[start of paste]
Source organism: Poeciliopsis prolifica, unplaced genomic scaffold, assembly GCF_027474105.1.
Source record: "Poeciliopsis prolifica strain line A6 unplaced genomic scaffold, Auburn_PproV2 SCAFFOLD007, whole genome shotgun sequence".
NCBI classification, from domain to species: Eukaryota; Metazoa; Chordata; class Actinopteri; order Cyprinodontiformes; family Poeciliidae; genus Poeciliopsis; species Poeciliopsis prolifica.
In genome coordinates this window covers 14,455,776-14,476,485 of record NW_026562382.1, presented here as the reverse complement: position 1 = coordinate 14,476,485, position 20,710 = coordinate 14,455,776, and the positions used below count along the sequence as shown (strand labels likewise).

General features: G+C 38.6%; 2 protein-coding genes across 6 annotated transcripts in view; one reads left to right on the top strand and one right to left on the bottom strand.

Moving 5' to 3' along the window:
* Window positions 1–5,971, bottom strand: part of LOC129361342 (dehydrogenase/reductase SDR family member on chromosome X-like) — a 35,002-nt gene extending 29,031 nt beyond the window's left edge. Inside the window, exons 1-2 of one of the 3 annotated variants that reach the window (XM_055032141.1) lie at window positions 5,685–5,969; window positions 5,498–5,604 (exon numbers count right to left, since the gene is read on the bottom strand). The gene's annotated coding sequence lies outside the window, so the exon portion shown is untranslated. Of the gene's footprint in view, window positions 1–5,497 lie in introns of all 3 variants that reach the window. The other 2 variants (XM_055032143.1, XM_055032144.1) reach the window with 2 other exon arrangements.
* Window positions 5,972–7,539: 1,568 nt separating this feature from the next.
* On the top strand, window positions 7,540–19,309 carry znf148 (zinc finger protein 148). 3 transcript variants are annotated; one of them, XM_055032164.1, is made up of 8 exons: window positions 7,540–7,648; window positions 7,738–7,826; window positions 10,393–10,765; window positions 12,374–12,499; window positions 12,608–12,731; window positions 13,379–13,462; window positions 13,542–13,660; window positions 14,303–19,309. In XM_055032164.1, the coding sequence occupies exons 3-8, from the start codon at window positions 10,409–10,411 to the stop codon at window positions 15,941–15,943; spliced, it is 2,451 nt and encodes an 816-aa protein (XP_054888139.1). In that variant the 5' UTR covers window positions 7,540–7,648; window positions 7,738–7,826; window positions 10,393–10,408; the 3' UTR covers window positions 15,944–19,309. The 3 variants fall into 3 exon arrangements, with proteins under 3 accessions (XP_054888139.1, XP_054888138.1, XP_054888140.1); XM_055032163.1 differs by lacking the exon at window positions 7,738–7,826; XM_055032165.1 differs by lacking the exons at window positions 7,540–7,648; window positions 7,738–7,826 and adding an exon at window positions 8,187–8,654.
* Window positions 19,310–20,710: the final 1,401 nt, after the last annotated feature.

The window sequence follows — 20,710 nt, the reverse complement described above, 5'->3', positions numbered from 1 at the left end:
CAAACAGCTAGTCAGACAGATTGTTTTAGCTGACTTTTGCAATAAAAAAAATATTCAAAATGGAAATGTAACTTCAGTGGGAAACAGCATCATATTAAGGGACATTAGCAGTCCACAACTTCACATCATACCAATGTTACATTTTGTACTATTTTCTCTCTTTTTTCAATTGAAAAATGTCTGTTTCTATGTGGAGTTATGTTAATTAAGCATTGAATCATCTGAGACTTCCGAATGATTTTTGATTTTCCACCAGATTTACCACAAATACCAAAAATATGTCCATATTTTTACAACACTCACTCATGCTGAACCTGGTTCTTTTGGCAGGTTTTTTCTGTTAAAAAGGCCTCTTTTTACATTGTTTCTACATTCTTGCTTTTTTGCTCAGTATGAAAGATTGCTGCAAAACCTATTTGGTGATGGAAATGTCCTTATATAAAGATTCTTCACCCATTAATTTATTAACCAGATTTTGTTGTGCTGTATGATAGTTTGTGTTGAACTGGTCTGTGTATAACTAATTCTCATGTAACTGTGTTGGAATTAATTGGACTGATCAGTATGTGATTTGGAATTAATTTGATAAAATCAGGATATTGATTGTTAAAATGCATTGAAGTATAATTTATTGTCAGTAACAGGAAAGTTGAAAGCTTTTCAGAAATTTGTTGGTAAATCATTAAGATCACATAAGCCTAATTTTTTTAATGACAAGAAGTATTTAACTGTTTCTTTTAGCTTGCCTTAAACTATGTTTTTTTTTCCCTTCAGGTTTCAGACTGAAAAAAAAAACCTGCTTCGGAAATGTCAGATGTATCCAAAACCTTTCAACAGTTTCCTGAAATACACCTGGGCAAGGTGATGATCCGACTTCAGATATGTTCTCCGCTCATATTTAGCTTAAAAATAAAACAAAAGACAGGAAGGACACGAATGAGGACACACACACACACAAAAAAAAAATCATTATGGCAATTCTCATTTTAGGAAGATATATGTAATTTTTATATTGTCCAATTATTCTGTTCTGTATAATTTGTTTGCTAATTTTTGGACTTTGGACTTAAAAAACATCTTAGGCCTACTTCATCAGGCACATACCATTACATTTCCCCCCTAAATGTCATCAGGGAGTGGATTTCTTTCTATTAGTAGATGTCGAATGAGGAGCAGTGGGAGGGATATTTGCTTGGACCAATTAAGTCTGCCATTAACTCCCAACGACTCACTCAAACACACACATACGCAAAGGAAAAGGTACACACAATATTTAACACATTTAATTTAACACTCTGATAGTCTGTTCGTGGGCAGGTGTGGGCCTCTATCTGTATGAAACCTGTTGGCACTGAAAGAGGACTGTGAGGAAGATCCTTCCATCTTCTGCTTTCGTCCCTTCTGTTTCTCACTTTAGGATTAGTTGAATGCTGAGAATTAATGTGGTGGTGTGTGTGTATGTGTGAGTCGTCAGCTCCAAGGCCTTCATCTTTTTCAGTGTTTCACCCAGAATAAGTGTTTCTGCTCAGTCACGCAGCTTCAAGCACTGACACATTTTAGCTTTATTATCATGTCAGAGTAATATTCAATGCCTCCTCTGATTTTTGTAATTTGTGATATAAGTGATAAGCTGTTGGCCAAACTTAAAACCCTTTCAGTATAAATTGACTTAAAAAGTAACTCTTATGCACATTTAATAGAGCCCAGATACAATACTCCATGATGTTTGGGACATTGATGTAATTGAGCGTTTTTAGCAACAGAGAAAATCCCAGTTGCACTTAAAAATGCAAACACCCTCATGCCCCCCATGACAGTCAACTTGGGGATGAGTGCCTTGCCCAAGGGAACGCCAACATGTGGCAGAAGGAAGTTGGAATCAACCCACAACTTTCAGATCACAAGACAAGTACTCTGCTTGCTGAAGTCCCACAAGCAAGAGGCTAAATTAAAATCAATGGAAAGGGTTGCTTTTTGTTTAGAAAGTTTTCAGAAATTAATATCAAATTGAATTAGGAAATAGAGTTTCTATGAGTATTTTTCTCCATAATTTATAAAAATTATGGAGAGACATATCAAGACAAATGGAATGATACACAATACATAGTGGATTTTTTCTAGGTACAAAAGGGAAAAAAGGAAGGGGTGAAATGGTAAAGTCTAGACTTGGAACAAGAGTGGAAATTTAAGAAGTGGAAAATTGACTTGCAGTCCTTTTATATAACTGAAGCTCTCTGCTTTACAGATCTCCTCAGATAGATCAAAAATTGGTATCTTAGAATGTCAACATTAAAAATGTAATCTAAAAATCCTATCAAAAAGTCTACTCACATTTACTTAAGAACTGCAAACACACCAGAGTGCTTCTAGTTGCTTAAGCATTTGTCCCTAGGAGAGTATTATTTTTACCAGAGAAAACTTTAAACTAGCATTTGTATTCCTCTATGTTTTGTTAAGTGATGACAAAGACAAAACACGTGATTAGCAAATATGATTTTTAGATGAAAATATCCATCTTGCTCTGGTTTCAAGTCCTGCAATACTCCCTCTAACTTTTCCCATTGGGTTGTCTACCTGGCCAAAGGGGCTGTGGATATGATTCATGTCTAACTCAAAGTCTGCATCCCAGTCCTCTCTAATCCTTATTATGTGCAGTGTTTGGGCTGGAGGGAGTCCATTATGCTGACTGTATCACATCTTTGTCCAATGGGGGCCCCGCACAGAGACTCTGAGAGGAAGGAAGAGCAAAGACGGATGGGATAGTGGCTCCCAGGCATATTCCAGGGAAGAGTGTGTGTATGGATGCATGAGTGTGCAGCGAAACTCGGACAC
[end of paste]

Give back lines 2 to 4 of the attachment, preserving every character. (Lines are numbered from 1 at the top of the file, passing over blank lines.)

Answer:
Source record: "Poeciliopsis prolifica strain line A6 unplaced genomic scaffold, Auburn_PproV2 SCAFFOLD007, whole genome shotgun sequence".
NCBI classification, from domain to species: Eukaryota; Metazoa; Chordata; class Actinopteri; order Cyprinodontiformes; family Poeciliidae; genus Poeciliopsis; species Poeciliopsis prolifica.
In genome coordinates this window covers 14,455,776-14,476,485 of record NW_026562382.1, presented here as the reverse complement: position 1 = coordinate 14,476,485, position 20,710 = coordinate 14,455,776, and the positions used below count along the sequence as shown (strand labels likewise).